by | Nov 21, 2008 | Detroit Free Press | 0 comments

For a few minutes Sunday night, he was his old self, firing those high-arching jump shots that threaten to bring down rain before they swish through the net. Two points. Another two points. Then he drove deep into the Atlanta defense and did the between-the-legs thing, the trademark left-right-left-right dribble — sort of like the old Ali shuffle — followed by a one-handed whip pass across the court. Beautiful. Then he led a fast break. Then he stole the ball. Then he shot again. Two points. And before you knew it, quietly, Isiah Thomas had 11 points in half-a-quarter, and he sat down. The night had gone from a game to a rout.

You cover this team for a long time, you can get a little frustrated with Thomas. The years have changed his overly friendly manner, at least with reporters, so that sometimes now he’ll go aloof on you, make you feel uncomfortable even saying hello, and other times, he explodes into that deep, hearty laugh, and everything’s OK. So be it. That’s his business. But even a total stranger knows this: When it comes to basketball, Thomas is still the big stick in this pile, still the grease that moves the Pistons’ wheel. Without him, this is a very good team. With him, they can be cocky.

Wrist injury still the team’s burden And that, more than anything else, may be what carries the Pistons through these playoffs and ultimately to the lip of their dream, a third NBA championship. Thomas did not lead the team in scoring Sunday night. He did not even lead the guards (Joe Dumars finished with 28, Isiah 15). Yet he did damage when it counted with seeing-eye passes and timely shooting, and, most notably, a look of confidence. And whenever he looks confident out there, it seems to spread. “Any one of us can get hot, and it sparks the team,” Dumars said after the 101-88 victory that knotted this first-round playoff series at 1-1. “But as the leader, when Isiah gets hot, it spreads around, other guys wind up with baskets, dunks, he makes those passes, and everyone is involved.”

So here was the captain doing just that, in the second quarter, zipping a pass to John Salley, wide-open underneath the hoop. Slam dunk! And later, a laser pass inside to a streaking Bill Laimbeer (well, maybe not streaking). Lay-up! Two points.

And then, that third quarter, four quick shots, four quick baskets, a couple free throws, 11 points. No, it wasn’t the Finals in 1988, against the Los Angeles Lakers, when Thomas nearly ripped the nets off the rim, 25 points in one quarter. And no, it wasn’t last year, against Portland, when he sank all those three-pointers, so effortlessly it made everyone want to rush out and buy a home gymnasium.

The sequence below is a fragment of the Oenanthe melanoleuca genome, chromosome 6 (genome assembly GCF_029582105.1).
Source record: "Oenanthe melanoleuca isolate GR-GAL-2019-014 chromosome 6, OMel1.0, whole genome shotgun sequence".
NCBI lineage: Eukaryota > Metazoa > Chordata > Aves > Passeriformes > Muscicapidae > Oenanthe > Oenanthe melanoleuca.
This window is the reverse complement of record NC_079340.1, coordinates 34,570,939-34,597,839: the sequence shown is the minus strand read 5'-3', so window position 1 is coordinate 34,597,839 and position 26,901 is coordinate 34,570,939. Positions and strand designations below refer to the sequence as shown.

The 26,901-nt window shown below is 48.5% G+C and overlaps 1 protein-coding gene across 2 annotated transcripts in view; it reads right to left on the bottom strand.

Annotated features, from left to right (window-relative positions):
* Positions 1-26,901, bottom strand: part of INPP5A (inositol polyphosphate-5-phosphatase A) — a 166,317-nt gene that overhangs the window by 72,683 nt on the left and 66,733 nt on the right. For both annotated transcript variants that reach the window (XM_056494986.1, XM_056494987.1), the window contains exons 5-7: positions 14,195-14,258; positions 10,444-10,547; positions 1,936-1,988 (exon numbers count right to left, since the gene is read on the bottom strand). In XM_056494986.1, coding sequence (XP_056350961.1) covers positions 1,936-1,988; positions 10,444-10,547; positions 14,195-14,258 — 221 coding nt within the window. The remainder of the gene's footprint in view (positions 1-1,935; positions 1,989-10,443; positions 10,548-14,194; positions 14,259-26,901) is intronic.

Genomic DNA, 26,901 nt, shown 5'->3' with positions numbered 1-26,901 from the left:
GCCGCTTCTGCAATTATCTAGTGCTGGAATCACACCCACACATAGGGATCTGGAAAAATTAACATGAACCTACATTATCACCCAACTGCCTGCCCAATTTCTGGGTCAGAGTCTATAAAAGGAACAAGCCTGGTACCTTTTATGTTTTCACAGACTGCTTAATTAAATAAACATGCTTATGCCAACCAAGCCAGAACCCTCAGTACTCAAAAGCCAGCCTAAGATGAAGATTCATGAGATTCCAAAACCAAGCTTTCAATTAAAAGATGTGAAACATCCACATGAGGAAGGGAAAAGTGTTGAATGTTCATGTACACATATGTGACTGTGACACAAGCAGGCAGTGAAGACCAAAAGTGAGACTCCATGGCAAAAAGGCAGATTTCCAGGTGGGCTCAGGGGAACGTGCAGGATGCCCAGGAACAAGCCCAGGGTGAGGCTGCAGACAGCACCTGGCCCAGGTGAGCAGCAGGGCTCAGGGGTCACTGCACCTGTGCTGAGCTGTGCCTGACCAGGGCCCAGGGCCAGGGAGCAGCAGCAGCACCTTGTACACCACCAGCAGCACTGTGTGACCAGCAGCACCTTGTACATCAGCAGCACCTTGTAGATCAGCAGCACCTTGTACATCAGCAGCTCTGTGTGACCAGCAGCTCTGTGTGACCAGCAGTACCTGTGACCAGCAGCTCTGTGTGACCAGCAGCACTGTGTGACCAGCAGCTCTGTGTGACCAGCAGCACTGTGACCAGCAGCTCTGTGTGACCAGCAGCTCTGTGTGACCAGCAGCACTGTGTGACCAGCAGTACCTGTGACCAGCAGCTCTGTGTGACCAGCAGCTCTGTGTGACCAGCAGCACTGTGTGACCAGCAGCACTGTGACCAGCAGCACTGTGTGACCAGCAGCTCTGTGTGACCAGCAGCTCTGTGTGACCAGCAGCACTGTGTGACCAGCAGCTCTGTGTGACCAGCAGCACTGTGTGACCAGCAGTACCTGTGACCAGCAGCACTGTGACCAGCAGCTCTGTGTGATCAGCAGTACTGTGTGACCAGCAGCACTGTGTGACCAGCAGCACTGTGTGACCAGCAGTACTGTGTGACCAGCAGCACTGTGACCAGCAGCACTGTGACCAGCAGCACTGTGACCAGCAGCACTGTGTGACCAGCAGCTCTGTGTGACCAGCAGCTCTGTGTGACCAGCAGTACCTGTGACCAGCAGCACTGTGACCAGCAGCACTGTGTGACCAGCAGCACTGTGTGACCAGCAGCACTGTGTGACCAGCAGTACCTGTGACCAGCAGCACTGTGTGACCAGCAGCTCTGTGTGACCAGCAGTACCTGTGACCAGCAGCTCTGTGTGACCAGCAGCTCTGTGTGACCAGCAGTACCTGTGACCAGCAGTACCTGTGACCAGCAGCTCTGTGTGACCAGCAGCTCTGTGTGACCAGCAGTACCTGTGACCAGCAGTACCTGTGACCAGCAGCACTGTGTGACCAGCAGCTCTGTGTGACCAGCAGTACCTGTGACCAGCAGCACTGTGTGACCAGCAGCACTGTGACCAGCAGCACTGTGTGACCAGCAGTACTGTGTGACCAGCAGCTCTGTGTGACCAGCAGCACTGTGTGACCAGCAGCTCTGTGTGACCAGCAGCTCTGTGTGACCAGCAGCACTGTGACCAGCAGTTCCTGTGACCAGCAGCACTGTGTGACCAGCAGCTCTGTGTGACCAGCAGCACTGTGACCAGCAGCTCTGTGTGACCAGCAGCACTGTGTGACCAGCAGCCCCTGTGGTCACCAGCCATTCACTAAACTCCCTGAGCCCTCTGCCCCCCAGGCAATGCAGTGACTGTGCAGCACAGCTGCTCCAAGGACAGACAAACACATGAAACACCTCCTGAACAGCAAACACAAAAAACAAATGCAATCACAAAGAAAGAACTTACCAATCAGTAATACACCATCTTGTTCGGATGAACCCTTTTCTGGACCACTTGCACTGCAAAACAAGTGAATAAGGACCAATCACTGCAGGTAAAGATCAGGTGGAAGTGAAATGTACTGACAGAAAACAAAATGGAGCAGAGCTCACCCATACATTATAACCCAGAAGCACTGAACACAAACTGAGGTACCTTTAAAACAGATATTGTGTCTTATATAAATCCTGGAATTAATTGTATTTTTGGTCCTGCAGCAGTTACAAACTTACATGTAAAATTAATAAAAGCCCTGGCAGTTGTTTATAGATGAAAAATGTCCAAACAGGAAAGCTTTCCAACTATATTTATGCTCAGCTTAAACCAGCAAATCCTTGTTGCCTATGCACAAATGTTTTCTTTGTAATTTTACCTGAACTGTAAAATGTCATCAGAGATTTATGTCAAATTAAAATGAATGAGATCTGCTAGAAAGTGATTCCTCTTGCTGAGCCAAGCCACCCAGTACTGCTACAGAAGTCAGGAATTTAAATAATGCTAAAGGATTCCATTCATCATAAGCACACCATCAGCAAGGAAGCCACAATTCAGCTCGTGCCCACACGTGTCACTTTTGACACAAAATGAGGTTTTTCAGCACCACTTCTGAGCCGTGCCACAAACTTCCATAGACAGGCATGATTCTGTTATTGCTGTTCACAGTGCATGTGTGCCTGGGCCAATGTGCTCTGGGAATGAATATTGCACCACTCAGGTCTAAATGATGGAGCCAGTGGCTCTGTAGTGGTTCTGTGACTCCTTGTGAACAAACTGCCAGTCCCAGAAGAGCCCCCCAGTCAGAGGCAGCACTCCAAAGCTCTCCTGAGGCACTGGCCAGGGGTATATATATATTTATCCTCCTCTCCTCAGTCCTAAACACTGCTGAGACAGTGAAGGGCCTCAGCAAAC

It wasn’t that. But it was a start. This injury thing is a slow process. You come back an inch at a time. Thomas wore a new black wrap on his wrist Sunday, covering a nylon pad, the latest in a series of gizmos to try to get him comfortable with a body part that should be home, in bed, getting lots of rest, but instead is out here in the playoffs, because that’s where the rest of the body wants to be. “Every night is still an adventure,” Thomas admitted, holding the wrist in the locker room after the game. “I never know how it’s gonna be, or how it’s gonna swell the next day.

“That’s why I say, the longer I keep playing, the better it will be.”

He was asked about that third quarter, the 11 quick points. Was it that same feeling, like he could take over a whole quarter if he had to?

“I’d be lying if I said it was. I’m not back to that point yet. I hope I get back there. Right now, this was just something to build on.” If only they could rehearse more often

Which is OK. That’s what this whole first round is really all about. Something to build on. The Pistons, don’t forget, haven’t played as a totally healthy unit since there was snow on the ground. They must use these playoffs the way a reuniting band might use rehearsals. Trouble is, while they’re rehearsing, the games count.

“I knew the first round would be tough for us,” said Dumars, who rebounded beautifully from a bad game Friday night, sinking 10 of 17 shots and leading the scoring. “We need time. But it’s such a quick series. If I knew we were going to win, I might actually prefer a four- or even five-game series because that gives us a chance to work together longer to get some of our edge back.”

“But,” he added quickly, “only if I knew we were gonna win.”

Nobody gets that guarantee. Still, Sunday was a nice splash of what used to be, with the guards running the scoring show (52 points for Thomas, Dumars and Vinnie Johnson), the big men getting the rebounds (Dennis Rodman with 16 by himself) and everybody playing defense, particularly on Dominique Wilkins, who is the biggest assassin on this Atlanta squad. “That’s the way we’re supposed to win basketball games,” Salley barked afterwards.

Which doesn’t mean all is well. The Pistons still must win two of the next three, and the series now shifts to unfriendly Atlanta. Still, there were nice signs Sunday night: Johnson canning jumpers from eight feet, Salley blocking shots in midair. And the captain, for a few minutes, giving a dash of the old magic. Personally, I always take it as a good sign when Thomas does that between-the-legs, lightning dribble.

“To be honest with you,” he said, grinning, “I wasn’t even aware I did that tonight.”

Even better.


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Mitch Albom writes about running an orphanage in impoverished Port-au-Prince, Haiti, his kids, their hardships, laughs and challenges, and the life lessons he’s learned there every day.

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